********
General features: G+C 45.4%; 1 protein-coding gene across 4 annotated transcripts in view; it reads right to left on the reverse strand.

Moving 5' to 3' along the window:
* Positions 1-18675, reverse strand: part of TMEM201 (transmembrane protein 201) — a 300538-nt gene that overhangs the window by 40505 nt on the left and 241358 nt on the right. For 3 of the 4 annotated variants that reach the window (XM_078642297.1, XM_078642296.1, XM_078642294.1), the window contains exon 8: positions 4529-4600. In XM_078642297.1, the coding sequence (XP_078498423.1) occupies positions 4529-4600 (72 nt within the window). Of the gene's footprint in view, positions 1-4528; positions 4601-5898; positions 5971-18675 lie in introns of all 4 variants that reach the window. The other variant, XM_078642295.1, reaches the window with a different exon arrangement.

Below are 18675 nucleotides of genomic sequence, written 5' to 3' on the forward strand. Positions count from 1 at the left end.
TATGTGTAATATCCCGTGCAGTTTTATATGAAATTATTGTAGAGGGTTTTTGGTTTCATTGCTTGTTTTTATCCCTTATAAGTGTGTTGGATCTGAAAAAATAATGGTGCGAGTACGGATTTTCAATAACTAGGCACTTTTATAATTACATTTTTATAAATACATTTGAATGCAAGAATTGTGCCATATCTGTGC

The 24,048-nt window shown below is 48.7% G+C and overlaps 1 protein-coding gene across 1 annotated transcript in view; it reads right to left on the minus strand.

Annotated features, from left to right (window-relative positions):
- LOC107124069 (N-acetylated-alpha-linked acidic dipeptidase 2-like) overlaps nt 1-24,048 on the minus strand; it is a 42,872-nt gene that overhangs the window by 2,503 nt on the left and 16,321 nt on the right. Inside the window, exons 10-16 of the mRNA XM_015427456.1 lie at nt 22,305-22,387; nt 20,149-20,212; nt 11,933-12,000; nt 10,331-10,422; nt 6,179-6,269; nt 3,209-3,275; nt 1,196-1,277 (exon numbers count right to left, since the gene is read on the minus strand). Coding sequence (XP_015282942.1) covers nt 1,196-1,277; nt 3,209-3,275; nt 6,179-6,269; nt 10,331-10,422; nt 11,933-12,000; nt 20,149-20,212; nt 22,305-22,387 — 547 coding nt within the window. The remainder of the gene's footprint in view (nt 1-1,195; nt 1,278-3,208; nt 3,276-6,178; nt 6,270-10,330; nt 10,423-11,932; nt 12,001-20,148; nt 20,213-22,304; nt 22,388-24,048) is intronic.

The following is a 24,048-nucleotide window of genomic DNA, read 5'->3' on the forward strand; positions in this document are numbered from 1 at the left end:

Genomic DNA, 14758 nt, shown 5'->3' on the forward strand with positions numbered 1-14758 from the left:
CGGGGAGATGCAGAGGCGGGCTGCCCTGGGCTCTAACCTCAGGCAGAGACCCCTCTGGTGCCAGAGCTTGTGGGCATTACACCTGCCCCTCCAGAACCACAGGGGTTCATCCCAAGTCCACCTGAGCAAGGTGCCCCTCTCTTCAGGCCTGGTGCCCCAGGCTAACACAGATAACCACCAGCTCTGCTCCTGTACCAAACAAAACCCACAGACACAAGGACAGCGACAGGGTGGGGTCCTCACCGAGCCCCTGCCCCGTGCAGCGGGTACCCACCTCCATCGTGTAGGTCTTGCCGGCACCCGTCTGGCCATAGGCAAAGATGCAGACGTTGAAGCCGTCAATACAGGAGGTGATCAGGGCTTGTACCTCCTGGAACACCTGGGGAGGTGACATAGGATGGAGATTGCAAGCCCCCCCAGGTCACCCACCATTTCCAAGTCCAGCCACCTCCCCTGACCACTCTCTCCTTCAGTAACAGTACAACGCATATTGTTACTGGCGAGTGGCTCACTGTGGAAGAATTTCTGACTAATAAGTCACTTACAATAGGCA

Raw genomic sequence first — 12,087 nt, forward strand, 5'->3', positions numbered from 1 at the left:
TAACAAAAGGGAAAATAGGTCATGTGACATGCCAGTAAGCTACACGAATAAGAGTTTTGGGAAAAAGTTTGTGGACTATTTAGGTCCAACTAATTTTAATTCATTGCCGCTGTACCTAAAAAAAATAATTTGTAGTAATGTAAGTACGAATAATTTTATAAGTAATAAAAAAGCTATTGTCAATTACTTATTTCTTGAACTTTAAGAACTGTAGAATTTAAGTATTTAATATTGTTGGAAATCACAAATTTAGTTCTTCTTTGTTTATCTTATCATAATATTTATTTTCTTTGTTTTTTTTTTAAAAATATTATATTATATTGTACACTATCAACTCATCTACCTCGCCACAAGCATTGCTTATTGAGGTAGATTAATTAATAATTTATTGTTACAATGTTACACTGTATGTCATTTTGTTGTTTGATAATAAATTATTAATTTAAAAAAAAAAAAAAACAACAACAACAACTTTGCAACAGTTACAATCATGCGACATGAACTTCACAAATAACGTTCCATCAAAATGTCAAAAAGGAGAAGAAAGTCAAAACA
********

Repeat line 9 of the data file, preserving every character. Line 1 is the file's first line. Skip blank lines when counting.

The following is a 24,048-nucleotide window of genomic DNA, read 5'->3' on the forward strand; positions in this document are numbered from 1 at the left end: